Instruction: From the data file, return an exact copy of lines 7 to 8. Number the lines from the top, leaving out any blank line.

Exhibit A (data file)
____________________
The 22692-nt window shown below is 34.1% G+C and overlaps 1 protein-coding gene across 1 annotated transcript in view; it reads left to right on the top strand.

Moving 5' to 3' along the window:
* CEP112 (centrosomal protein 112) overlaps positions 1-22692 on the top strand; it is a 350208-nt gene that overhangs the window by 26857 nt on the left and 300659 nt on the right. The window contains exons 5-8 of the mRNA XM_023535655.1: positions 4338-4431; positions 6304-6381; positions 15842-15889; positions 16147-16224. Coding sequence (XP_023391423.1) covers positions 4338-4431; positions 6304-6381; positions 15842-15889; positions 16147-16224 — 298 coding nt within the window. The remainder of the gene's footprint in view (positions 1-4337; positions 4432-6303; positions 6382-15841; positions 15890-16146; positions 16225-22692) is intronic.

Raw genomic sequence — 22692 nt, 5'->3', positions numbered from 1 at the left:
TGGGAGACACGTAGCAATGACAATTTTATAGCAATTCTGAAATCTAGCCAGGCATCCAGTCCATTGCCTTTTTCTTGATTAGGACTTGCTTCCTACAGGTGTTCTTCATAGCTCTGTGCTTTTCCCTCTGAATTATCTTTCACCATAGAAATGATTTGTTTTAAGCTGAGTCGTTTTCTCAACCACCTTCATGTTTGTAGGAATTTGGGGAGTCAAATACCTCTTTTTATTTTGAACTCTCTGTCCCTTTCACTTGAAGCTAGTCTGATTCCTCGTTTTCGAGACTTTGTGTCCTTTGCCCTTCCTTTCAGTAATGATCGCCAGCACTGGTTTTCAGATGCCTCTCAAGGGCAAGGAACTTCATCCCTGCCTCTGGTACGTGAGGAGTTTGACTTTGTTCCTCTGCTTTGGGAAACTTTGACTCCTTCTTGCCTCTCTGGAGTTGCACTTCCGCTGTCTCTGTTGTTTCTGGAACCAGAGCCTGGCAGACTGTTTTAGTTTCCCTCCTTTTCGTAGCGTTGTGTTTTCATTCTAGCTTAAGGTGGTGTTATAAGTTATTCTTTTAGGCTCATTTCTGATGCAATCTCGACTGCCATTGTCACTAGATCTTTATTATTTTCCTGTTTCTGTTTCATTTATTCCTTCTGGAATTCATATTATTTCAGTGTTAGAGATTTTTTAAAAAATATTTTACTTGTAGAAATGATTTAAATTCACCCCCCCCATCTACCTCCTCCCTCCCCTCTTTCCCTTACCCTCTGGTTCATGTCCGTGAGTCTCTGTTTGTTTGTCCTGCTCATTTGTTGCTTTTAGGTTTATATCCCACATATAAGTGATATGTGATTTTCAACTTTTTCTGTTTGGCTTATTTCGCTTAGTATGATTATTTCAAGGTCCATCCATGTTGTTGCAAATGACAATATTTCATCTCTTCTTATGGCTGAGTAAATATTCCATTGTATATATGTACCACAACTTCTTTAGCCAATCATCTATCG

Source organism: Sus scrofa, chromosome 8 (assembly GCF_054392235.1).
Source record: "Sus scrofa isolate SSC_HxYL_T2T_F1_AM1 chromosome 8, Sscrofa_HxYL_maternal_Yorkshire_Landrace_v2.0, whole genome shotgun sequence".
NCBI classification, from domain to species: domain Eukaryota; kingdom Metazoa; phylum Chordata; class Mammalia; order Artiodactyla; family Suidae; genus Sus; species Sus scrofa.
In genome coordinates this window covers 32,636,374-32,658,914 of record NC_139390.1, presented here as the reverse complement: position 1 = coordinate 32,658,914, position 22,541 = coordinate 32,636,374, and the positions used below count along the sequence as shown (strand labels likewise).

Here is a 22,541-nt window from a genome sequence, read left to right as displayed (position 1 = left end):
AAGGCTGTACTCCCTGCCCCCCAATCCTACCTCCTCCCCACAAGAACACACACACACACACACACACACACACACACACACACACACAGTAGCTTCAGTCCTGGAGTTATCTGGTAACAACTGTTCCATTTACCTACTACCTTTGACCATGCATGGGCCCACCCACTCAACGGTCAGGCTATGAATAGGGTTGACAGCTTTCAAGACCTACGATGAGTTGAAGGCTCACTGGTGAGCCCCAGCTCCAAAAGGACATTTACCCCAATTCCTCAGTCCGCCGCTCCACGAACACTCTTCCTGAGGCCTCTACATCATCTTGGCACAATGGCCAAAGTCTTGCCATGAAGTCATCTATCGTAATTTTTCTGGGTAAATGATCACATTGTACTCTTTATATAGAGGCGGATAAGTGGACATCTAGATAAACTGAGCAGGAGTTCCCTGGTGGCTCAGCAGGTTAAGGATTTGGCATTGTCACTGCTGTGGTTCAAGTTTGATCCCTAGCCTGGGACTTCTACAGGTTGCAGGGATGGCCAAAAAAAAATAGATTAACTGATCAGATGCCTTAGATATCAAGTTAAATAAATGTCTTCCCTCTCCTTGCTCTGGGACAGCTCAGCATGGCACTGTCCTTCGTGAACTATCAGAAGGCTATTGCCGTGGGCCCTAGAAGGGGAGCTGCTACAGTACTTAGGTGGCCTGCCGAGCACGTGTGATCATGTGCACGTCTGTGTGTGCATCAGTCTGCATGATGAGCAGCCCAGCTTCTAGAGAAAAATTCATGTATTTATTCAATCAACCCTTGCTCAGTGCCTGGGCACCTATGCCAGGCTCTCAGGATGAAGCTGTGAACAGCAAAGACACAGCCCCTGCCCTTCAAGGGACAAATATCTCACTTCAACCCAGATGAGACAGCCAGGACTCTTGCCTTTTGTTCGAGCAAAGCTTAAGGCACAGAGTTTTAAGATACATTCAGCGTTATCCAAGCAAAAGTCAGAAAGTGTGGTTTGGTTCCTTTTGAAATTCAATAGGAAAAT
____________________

Source record: "Sus scrofa isolate SSC_HxYL_T2T_F1_AM1 chromosome 8, Sscrofa_HxYL_maternal_Yorkshire_Landrace_v2.0, whole genome shotgun sequence".
NCBI classification, from domain to species: domain Eukaryota; kingdom Metazoa; phylum Chordata; class Mammalia; order Artiodactyla; family Suidae; genus Sus; species Sus scrofa.